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Lockdown fails to deter cargo crime

[ April 20, 2021   //   ]

Criminals stole of more than €172 million worth of goods in Europe, the Middle East and Africa (EMEA) in 2020 despite the Covid said the the Transported Asset Protection Association (TAPA) in its Cargo Theft Annual Report.

Based only on data reported to the Association’s Incident Information Service (IIS), in a year when governments were advising people to stay at home, TAPA EMEA still recorded 6,463 cargo thefts in 56 countries and an average loss for every day of 2020 of €471,432.

The average loss for major cargo crimes with individual losses of €100,000 or more in 2020 was €529,348.

The high numbers, however, remain only a fraction of the losses TAPA EMEA believes are being suffered as the total loss is based on only the 65.1% of reports to TAPA EMEA’s IIS which shared financial data. Most cargo thefts during road, ocean, airfreight and rail transportation are still not reported by victims to its incident database.

In 2020, 74.6% of all incidents recorded by TAPA EMEA involved cargo thefts in the United Kingdom and Germany, with 3,100 and 1,727 crimes respectively over the 12-month period which mainly reflect the proactive sharing of cargo crime data by law enforcement agencies (LEAs) rather than a particular predilection for crime.

TAPA EMEA president and chief executive Thorsten Neumann said that 2020 “will go down in history as a year like no other. At a time when most businesses were focused almost entirely on a fight for survival, and law enforcement agencies faced the added pressure of policing new government lockdowns, traditional channels of cargo crime data were, as expected, also severely impacted. Consequently, it is difficult to give a meaningful comparison with previous years. However, while some criminal operations would have been disrupted by lockdown measures, 2020 still saw the second-highest rate of incidents in TAPA’s 24-year history, And, had we been able to maintain the same level of data sharing from LEAs across the region as we achieved in 2019, I am certain 2020 would have set a new record for cargo crimes in the EMEA region.”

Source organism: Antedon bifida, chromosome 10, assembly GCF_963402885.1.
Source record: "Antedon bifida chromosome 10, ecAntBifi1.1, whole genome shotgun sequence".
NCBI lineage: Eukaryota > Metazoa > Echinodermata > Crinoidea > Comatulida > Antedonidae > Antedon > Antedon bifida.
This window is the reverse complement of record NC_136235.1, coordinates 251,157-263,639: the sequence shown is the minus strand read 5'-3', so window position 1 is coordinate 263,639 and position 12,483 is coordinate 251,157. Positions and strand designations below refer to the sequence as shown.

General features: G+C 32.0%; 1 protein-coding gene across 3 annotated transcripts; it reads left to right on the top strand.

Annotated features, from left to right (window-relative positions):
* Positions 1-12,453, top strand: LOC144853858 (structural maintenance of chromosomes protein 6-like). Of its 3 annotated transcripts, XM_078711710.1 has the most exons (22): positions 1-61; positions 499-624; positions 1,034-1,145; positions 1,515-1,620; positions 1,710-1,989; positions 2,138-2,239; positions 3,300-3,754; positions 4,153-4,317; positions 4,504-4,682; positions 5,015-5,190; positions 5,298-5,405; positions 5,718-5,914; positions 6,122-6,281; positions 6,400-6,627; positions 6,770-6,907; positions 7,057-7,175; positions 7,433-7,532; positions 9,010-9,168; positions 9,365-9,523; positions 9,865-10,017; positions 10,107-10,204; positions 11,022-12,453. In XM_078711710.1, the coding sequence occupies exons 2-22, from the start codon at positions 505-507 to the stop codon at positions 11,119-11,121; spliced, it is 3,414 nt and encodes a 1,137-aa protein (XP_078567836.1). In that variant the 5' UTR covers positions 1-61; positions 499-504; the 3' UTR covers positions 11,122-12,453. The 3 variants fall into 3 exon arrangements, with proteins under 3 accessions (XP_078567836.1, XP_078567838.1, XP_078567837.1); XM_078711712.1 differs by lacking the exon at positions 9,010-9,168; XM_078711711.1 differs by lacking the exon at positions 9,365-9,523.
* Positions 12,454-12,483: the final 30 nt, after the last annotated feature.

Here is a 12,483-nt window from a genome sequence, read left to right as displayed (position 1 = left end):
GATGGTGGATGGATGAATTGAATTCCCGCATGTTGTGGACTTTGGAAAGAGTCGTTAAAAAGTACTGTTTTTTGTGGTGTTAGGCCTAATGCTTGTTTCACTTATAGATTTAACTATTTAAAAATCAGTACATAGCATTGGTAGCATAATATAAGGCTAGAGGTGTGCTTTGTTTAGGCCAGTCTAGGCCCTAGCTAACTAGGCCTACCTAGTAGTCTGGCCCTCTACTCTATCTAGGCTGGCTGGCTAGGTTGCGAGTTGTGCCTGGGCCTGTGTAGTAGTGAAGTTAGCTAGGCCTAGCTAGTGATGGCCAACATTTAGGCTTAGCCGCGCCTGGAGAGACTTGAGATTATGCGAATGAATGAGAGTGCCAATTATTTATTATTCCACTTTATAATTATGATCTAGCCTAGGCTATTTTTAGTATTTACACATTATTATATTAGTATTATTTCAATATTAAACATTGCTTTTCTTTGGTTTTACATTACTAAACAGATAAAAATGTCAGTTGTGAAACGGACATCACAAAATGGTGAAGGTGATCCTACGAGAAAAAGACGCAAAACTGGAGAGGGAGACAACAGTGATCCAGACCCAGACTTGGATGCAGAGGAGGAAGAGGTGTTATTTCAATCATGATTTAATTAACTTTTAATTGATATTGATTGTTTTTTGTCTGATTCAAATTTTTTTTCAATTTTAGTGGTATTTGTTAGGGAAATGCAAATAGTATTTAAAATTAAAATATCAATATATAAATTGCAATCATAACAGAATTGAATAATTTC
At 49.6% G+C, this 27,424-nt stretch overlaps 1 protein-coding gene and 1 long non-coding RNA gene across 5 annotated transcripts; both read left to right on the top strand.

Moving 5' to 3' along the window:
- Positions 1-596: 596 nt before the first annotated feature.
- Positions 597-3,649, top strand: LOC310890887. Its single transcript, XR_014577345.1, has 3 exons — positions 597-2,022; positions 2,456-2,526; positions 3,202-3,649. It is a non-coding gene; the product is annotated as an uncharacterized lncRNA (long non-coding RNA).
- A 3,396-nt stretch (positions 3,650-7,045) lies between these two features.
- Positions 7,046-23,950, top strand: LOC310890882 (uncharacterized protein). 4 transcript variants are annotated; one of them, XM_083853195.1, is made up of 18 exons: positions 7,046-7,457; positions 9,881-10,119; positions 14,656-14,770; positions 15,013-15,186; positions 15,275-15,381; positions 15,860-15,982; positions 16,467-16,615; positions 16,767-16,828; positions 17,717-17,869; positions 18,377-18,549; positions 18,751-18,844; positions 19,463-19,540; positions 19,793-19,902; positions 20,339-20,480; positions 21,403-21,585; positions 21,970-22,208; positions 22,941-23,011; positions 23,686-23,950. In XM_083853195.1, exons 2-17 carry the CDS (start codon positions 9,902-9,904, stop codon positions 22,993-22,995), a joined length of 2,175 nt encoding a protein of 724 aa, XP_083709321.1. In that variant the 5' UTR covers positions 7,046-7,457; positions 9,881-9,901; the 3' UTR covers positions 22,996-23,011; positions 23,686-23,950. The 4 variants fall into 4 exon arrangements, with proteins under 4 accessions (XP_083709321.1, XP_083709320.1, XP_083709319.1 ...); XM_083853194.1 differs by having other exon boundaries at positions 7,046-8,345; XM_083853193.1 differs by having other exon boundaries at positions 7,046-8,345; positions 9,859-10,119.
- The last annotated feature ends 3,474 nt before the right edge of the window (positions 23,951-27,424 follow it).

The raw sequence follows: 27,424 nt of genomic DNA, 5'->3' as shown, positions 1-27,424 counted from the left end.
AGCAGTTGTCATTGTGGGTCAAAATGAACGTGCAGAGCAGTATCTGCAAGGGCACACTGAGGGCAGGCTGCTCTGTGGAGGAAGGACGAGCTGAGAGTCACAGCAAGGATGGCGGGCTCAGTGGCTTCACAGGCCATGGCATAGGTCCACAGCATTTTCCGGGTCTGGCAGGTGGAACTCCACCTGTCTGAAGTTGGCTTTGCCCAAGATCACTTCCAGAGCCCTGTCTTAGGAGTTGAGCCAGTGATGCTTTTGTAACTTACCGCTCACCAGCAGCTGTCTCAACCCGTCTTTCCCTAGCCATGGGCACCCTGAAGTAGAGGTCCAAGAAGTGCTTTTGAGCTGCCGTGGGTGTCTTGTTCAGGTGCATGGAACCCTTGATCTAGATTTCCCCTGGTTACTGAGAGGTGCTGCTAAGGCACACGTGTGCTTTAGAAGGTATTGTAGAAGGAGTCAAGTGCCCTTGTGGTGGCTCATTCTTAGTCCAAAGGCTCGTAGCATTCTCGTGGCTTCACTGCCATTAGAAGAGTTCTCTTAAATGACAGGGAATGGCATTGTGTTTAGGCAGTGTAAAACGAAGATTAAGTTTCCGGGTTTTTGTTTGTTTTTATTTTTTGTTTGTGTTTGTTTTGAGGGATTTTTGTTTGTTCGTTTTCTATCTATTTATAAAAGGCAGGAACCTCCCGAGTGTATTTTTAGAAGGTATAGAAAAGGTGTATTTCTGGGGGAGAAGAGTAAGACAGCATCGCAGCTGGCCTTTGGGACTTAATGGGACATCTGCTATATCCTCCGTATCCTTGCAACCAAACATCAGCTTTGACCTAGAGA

Factors that fuelled crime in 2020, including widespread and, often, misleading media reports of product shortages and empty supermarket shelves together with the global race for scarce supplies of PPE. Job losses or the fear of unemployment will have opened up new ‘markets’ to buyers seeking bargains.

In a single incident in in Spain in April, two million facemasks and other PPE equipment worth €5 million were stolen in Santiago de Compostela but the highest-value loss of the yearwas  the robbery of a cash-in-transit vehicle in Lyon, France, in August netting over €9 million.

With TAPA estimating a shortfall of over 2,000 secure truck parking sites, vehicles were – once again – the most frequent victims of cargo crime when they were parked in unsecured parking locations including laybys, truck stops or on industrial estates.

Violence or the threat of violence was reported in 232 incidents, although, again, TAPA believes the true figure to be far higher. South Africa saw the highest number of violent attacks, followed by the UK, Spain and France.

Criminals’ methods including using fake blue lights to impersonate police and traffic officers to stop trucks; GPS ‘jammers to block vehicle security tracking signals; fake driver and vehicle documents to facilitate cargo collections; roadblocks using cars, trucks and fires; driving vehicles through closed gates to gain access to transport yards and warehouse facilities; online freight exchanges offering services at rates that prove d too good to be true; gas attacks on drivers taking rest breaks in their cabs, or pepper sprays; and false vehicle breakdown in more remote locations to buy time for drivers, vehicles and loads to disappear.

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